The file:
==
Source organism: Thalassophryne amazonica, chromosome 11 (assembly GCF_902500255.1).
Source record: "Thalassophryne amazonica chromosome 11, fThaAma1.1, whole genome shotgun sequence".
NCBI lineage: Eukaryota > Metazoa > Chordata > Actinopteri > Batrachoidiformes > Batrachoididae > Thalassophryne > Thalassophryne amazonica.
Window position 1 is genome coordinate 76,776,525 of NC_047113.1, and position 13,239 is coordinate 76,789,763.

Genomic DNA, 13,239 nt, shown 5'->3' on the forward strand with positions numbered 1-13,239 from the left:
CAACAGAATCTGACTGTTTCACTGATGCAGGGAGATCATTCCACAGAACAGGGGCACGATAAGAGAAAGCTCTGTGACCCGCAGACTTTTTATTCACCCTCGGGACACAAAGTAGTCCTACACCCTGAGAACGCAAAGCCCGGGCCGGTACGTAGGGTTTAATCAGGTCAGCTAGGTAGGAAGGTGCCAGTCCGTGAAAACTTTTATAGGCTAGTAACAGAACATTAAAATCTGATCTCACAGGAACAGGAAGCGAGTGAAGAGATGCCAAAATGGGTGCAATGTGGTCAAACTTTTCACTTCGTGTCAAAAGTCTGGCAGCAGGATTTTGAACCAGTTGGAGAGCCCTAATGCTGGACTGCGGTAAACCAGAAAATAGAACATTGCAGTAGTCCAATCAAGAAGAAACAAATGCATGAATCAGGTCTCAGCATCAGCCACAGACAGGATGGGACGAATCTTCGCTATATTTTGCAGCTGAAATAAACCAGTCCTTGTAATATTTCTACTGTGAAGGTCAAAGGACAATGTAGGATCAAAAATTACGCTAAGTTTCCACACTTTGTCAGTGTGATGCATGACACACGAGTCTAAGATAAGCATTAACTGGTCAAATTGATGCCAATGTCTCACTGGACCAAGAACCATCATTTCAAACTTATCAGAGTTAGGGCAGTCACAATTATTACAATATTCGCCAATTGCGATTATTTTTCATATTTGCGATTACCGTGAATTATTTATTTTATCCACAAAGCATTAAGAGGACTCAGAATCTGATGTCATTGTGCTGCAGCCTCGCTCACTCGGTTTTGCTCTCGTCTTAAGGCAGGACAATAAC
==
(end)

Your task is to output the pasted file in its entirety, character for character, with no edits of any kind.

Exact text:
Source organism: Thalassophryne amazonica, chromosome 11 (assembly GCF_902500255.1).
Source record: "Thalassophryne amazonica chromosome 11, fThaAma1.1, whole genome shotgun sequence".
NCBI lineage: Eukaryota > Metazoa > Chordata > Actinopteri > Batrachoidiformes > Batrachoididae > Thalassophryne > Thalassophryne amazonica.
Window position 1 is genome coordinate 76,776,525 of NC_047113.1, and position 13,239 is coordinate 76,789,763.

Genomic DNA, 13,239 nt, shown 5'->3' on the forward strand with positions numbered 1-13,239 from the left:
CAACAGAATCTGACTGTTTCACTGATGCAGGGAGATCATTCCACAGAACAGGGGCACGATAAGAGAAAGCTCTGTGACCCGCAGACTTTTTATTCACCCTCGGGACACAAAGTAGTCCTACACCCTGAGAACGCAAAGCCCGGGCCGGTACGTAGGGTTTAATCAGGTCAGCTAGGTAGGAAGGTGCCAGTCCGTGAAAACTTTTATAGGCTAGTAACAGAACATTAAAATCTGATCTCACAGGAACAGGAAGCGAGTGAAGAGATGCCAAAATGGGTGCAATGTGGTCAAACTTTTCACTTCGTGTCAAAAGTCTGGCAGCAGGATTTTGAACCAGTTGGAGAGCCCTAATGCTGGACTGCGGTAAACCAGAAAATAGAACATTGCAGTAGTCCAATCAAGAAGAAACAAATGCATGAATCAGGTCTCAGCATCAGCCACAGACAGGATGGGACGAATCTTCGCTATATTTTGCAGCTGAAATAAACCAGTCCTTGTAATATTTCTACTGTGAAGGTCAAAGGACAATGTAGGATCAAAAATTACGCTAAGTTTCCACACTTTGTCAGTGTGATGCATGACACACGAGTCTAAGATAAGCATTAACTGGTCAAATTGATGCCAATGTCTCACTGGACCAAGAACCATCATTTCAAACTTATCAGAGTTAGGGCAGTCACAATTATTACAATATTCGCCAATTGCGATTATTTTTCATATTTGCGATTACCGTGAATTATTTATTTTATCCACAAAGCATTAAGAGGACTCAGAATCTGATGTCATTGTGCTGCAGCCTCGCTCACTCGGTTTTGCTCTCGTCTTAAGGCAGGACAATAAC